Wednesday, September 29, 2010

Water for Elephants

I've started and stopped this post a few times since finishing Water For Elephants by Sara Gruen this past weekend. I read it on the recommendation of a blogger buddy and was not disappointed. However, I must admit that I was skeptical upon seeing a plot summary of the book: following the death of his parents, Jacob, a Cornell veterinary student, abandons his exit exams, hops a train (which just so happens to be a circus train) and becomes the circus vet, ultimately falling in love with one of the performers, which causes one calamity after another. Fortunately, I didn't judge the book by it's cover, nor by it's plot summary, and was supremely rewarded. Without spoiling the details, here are three reasons I enjoyed the book:

1) I found the the book revealed much about the plight of the elderly. The story is told as a flashback; Jacob recalls his days on the circus from his wheelchair in a nursing home. The flashback chapters account for the majority of the book, yet it was the present day chapters, as Jacob describes the challenges and the loneliness he was experiencing in the home, that I found most eye opening.
2) Don't get me wrong, the flashback chapters were wonderful. Though three main characters were primary to the narrative, the circus setting allowed the author to develop a host of unique personalities. The cast included carnival hands, big show performers, freak show additions, a rotund circus boss, and an entire zoo, including Rosie the Elephant. I enjoyed the evolution of these characters over the course of the story, most of all Walter.
3) If you've ever read Cormac McCarthy, you've seen the pinnacle of descriptive writing; the entire world seems to come alive with McCarthy's personification. Read McCarthy if you want a greater appreciation of the English language and the power of metaphor. However, with Sara Gruen you get meticulous detail. It is not hard to imagine the Depression-Era circus as she outlines and colors each setting with precision.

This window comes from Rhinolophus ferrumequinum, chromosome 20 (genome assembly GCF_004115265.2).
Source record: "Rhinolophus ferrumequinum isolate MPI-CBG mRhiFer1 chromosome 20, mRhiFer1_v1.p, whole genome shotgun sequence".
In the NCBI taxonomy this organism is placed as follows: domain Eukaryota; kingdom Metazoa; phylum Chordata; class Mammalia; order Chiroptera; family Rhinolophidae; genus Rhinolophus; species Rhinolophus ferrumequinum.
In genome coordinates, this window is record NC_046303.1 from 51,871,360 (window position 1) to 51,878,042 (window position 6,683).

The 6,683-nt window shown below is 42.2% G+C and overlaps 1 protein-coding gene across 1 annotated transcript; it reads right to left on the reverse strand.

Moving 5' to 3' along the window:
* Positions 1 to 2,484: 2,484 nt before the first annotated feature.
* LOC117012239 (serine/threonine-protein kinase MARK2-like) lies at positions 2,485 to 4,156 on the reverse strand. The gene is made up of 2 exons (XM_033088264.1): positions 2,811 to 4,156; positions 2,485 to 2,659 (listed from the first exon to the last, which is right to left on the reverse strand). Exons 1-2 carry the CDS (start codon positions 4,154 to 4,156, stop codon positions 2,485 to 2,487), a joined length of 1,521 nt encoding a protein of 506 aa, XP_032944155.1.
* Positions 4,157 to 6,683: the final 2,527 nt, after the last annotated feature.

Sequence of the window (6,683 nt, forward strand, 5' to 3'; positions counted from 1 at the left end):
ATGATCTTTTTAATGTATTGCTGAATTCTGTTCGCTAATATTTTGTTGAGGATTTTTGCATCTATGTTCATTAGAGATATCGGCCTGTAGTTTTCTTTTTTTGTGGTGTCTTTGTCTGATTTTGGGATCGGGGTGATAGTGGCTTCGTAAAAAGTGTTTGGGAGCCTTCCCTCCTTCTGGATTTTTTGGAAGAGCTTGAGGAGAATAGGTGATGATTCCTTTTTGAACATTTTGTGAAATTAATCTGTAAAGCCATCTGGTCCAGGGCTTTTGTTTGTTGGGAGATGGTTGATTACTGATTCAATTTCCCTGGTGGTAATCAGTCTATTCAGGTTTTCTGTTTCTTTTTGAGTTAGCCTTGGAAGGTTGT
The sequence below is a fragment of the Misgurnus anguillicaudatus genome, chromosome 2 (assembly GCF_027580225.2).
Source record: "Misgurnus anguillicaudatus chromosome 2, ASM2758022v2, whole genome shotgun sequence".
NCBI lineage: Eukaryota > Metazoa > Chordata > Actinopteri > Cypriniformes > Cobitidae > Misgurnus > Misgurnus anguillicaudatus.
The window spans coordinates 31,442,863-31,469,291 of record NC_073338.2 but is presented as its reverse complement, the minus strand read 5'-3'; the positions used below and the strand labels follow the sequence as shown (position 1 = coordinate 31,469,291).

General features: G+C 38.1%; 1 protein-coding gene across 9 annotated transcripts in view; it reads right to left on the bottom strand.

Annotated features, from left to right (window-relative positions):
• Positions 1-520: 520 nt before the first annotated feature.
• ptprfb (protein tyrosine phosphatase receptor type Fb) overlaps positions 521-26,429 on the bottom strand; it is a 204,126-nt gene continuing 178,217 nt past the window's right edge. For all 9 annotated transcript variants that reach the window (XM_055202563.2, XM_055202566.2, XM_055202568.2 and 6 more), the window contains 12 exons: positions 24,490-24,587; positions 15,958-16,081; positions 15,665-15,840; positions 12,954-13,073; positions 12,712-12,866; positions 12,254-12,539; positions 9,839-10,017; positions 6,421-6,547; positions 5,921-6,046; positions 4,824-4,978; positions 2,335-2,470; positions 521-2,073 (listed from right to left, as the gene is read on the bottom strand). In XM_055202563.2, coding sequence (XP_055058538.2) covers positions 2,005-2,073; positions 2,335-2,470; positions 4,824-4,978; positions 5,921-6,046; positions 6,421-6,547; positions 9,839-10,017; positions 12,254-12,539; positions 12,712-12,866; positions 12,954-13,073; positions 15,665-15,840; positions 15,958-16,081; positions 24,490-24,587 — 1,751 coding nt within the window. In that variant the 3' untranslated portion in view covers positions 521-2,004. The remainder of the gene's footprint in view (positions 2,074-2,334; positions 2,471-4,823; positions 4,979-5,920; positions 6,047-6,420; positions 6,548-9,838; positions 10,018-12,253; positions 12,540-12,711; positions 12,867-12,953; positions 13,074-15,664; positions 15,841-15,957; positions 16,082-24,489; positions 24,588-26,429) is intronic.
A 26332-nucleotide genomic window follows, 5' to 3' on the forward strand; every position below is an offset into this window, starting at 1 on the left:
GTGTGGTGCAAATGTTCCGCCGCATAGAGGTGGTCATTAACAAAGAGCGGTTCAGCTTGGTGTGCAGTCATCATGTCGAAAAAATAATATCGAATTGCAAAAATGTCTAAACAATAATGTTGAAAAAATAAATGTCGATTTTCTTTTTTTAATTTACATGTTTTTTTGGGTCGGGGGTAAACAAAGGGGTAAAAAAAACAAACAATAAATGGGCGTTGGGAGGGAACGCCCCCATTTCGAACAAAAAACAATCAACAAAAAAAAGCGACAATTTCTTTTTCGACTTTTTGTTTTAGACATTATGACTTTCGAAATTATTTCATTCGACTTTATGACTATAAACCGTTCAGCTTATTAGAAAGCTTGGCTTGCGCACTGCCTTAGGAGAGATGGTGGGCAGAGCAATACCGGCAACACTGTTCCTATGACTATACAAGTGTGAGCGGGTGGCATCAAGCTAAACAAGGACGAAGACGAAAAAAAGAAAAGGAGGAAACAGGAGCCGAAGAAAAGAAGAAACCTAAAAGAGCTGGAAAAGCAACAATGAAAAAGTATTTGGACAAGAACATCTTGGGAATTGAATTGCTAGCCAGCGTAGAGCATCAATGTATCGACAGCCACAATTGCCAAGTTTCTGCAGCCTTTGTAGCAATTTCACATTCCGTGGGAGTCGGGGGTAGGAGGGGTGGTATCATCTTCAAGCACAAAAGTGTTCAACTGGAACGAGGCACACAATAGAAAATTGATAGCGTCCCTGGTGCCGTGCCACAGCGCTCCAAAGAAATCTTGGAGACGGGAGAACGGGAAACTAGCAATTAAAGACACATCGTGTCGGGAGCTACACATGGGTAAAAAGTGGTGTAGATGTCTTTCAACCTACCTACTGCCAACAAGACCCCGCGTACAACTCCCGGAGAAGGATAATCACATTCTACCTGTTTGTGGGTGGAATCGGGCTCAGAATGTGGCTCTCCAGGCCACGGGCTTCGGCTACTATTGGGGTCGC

I relish fiction but gravitate towards historical fiction above all. I appreciate Gruen's research and the knowledge she cultivated about her subject before ever putting pen to paper. It makes a fascinating narrative all the more relevant in my opinion. All in all, a great book. Try it out for yourself. If you're like me, you'll refuse to put it down in the last hundred pages.

- Joel


bowerbird beau said...

i had been meaning to pick this up. it's on my mid-continent public library cue, that & i loved the road.
i just finished a michael chabon book, i think you'd like it. you read any of his work?

starnes family said...

I think your review is as lovely as the book! You write beautifully.

I, too, was turned off by the plot. I am not a supporter of the circus. Took our then 2 year old once and couldn't enjoy any of it.....kept thinking about how these poor animals were living. But, it came highly recommended, so I picked it up. And, like you, couldn't put it down!

Join in our Book Club discussion at the end of October on my blog. Would love for you to share your opinions1

Joel said...

I used to be afraid of clowns when I was little so that circus was always a traumatic experience for me. I'll definitely post my thoughts at the end of the month!

Joel said...

Never read any Chabon. What would you recommend?